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Hum Mutat. 1992;1(6):486-90.

An unusual genotype in an Ashkenazi Jewish patient with Tay-Sachs disease.

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Laboratory of Biochemistry and Metabolism, National Institute of Diabetes and Digestive and Kidney Diseases, National Institutes of Health, Bethesda, Maryland 20892.


The Ashkenazi Jewish population is enriched for carriers of a fatal form of Tay-Sachs disease, a recessive inherited disorder caused by mutations in the alpha-chain of the lysosomal enzyme beta-hexosaminidase A. Approximately 20% of the Ashkenazi carriers harbor a splice junction defect while about 78% bear a 4 base pair (bp) insertion. However, the Ashkenazi Jewish patient used in the original description of the 4 bp insertion carried this lesion in only 1 allele and was negative for the splice junction mutation. We cloned the insertion negative allele and by sequence analysis of the exons found a point mutation in exon 11 that results in substitution of Trp392 with a premature termination codon. Nine Ashkenazi Jewish carriers that tested negative for the major and minor mutations as well as for a lesion causing an adult form of Tay-Sachs disease did not carry the base change defect, suggesting that it may be a recent and/or rare mutation. This finding also indicates that screening the Ashkenazi population solely by recombinant DNA methods for the splice junction, 4 bp insertion, and adult mutations may result in occasional false negatives.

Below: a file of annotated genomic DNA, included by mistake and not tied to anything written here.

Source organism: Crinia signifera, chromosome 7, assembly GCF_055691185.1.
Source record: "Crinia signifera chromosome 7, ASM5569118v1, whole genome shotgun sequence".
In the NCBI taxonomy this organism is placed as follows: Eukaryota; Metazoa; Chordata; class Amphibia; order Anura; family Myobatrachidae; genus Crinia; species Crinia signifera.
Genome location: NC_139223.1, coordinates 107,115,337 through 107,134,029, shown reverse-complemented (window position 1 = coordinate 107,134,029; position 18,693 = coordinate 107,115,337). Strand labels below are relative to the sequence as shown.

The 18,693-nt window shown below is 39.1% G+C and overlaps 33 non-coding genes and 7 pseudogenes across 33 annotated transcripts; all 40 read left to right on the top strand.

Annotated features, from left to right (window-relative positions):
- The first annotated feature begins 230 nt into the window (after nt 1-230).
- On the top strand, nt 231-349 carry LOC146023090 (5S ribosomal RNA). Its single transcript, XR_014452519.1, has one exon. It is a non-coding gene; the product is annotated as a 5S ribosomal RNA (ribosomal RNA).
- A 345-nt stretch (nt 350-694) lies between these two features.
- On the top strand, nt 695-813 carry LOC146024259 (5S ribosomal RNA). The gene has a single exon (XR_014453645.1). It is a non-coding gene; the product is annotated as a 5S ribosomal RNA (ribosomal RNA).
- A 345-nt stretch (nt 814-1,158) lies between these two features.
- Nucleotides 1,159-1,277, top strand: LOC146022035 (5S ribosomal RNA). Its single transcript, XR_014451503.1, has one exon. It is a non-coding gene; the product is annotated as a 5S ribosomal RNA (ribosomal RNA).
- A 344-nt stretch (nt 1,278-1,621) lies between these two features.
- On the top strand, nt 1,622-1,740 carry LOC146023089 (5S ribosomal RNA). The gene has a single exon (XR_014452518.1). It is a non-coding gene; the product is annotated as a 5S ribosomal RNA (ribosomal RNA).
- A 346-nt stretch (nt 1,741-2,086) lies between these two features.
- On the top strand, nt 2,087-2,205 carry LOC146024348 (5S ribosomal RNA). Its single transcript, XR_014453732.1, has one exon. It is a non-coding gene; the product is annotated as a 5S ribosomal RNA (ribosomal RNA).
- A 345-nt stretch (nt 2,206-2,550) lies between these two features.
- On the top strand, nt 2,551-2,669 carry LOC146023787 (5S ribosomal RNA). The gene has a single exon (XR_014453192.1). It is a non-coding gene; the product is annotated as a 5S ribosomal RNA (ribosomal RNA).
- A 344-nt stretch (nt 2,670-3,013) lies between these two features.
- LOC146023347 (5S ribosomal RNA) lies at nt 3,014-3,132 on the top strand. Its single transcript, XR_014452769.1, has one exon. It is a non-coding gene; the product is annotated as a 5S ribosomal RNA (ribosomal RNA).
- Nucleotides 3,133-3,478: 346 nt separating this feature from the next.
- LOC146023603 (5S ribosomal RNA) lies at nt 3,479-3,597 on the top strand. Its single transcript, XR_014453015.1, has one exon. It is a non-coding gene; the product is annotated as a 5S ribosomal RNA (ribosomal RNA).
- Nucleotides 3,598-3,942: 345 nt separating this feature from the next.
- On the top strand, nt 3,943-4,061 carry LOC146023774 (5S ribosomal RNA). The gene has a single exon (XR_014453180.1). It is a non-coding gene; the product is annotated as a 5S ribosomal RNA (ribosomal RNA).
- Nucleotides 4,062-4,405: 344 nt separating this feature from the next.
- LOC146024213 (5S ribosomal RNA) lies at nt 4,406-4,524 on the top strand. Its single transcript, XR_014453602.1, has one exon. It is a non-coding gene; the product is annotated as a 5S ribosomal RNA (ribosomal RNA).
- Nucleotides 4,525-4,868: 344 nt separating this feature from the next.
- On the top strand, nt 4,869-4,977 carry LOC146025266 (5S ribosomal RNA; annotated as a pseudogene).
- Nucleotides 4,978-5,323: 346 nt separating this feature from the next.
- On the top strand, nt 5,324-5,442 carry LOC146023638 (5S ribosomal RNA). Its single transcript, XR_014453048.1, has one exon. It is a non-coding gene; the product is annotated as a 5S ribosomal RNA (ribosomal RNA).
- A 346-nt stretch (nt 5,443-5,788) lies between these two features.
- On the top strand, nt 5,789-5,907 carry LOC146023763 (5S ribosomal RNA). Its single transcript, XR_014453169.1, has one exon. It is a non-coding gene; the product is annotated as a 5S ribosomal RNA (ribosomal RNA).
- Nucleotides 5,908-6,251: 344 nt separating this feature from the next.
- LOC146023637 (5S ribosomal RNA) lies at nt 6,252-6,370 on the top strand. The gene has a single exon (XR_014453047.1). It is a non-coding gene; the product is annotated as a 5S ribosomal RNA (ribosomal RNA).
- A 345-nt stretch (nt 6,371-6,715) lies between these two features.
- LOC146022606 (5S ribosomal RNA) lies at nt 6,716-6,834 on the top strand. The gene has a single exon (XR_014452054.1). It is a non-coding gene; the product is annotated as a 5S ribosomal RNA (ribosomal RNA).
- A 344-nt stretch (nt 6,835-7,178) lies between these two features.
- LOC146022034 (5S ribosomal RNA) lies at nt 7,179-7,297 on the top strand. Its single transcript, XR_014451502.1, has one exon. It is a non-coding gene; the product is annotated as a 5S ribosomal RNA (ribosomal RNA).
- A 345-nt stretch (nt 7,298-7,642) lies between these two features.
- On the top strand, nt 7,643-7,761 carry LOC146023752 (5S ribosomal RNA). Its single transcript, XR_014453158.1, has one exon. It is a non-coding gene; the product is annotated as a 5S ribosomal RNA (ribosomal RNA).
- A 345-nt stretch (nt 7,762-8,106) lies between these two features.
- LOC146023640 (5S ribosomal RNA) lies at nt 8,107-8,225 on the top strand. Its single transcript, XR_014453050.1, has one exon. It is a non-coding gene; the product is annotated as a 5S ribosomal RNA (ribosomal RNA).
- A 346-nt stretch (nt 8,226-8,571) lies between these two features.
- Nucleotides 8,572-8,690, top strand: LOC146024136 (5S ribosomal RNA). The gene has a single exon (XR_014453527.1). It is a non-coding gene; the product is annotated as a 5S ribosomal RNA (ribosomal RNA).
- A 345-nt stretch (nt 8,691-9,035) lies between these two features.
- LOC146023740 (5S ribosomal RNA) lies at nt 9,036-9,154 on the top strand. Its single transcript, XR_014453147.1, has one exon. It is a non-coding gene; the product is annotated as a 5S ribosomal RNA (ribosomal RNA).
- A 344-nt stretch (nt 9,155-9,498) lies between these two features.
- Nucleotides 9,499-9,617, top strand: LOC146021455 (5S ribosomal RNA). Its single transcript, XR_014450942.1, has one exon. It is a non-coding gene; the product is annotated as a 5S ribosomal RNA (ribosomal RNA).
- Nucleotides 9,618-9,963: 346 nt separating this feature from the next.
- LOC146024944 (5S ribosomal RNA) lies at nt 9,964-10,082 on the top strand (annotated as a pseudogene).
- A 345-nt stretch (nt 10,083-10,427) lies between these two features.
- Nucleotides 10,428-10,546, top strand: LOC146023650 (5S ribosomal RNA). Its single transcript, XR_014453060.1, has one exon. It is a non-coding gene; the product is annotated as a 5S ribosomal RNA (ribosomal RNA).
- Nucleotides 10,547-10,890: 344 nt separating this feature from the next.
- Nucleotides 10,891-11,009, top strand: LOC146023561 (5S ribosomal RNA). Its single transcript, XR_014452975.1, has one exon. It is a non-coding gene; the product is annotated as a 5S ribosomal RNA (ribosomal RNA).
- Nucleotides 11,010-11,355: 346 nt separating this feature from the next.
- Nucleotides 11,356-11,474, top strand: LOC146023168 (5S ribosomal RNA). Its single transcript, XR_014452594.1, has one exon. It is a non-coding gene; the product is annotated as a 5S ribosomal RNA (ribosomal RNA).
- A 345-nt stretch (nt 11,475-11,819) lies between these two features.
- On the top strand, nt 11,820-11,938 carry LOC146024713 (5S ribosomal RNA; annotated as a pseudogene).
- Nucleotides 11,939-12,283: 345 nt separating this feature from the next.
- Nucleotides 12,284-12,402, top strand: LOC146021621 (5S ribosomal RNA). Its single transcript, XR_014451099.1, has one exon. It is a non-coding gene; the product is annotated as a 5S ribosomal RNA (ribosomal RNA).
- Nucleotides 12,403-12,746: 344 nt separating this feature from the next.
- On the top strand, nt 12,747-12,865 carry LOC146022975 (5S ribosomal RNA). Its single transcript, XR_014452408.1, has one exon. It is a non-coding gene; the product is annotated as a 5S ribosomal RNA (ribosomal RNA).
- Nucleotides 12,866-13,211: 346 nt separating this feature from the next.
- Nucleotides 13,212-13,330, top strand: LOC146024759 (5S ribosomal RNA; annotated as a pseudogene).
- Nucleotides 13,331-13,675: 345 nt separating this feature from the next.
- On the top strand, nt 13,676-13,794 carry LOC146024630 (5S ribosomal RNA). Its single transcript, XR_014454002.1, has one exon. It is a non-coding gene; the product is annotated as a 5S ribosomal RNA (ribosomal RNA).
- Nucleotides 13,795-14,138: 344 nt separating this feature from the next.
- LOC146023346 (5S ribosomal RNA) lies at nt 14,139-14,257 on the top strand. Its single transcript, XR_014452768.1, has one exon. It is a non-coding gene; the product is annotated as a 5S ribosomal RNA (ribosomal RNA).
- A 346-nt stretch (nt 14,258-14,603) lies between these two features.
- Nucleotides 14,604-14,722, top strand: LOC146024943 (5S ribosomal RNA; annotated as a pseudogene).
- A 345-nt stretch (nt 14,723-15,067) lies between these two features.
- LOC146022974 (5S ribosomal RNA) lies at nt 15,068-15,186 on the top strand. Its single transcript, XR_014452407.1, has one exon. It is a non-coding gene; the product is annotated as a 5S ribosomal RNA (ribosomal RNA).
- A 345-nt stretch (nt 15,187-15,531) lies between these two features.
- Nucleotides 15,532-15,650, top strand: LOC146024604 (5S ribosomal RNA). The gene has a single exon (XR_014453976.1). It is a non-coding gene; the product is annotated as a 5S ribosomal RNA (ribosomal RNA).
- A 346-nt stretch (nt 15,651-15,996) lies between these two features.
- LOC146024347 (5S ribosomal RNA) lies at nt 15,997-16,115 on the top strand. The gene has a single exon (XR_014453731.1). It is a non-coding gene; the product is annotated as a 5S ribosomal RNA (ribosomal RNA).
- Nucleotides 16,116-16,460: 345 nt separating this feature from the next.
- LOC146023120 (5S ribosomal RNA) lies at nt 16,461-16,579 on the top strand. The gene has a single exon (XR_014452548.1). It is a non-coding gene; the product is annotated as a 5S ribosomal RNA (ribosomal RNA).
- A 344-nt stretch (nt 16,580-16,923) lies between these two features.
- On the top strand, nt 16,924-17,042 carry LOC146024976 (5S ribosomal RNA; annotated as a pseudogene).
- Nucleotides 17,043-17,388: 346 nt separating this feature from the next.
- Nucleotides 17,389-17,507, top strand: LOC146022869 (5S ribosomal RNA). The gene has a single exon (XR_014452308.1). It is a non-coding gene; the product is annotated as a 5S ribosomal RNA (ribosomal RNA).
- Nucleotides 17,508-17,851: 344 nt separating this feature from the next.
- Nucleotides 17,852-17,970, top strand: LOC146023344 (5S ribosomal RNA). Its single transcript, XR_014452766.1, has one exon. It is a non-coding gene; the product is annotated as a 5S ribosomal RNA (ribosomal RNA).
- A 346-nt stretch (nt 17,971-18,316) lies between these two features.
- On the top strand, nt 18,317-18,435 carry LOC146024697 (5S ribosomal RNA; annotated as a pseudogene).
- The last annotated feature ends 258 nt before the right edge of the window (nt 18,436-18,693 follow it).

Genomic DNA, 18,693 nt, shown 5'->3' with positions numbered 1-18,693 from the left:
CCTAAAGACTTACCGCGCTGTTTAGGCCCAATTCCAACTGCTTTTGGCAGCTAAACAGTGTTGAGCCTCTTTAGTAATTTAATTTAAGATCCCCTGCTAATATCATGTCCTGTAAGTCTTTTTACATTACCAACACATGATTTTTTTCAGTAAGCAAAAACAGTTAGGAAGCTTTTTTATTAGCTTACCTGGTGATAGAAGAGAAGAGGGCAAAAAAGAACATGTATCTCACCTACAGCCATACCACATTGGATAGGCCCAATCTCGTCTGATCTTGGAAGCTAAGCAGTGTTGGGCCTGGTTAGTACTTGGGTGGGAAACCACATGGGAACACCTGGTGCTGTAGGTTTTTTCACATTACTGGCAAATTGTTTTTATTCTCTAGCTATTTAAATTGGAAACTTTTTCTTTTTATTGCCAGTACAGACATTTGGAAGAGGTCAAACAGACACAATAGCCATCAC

[Indexed for MEDLINE]

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